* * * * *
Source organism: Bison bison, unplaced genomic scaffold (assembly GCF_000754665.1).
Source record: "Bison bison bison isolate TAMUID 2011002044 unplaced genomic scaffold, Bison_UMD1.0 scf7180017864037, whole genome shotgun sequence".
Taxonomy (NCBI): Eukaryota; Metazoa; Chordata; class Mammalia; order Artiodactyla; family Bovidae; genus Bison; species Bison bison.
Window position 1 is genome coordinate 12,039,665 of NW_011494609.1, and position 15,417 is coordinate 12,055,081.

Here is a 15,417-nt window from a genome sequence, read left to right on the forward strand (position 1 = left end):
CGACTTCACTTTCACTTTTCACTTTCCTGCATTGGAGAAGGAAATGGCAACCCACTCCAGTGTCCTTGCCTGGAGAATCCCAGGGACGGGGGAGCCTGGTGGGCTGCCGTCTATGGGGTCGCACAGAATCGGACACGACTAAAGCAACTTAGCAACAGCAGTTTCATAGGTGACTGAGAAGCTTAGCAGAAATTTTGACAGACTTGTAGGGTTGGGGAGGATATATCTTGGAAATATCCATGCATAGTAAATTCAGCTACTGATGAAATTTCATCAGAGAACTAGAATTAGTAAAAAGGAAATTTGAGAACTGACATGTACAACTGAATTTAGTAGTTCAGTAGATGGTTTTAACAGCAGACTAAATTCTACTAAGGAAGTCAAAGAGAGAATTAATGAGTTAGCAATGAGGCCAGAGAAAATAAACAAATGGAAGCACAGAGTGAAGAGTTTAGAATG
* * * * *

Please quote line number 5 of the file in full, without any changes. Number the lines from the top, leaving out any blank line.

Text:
Here is a 15,417-nt window from a genome sequence, read left to right on the forward strand (position 1 = left end):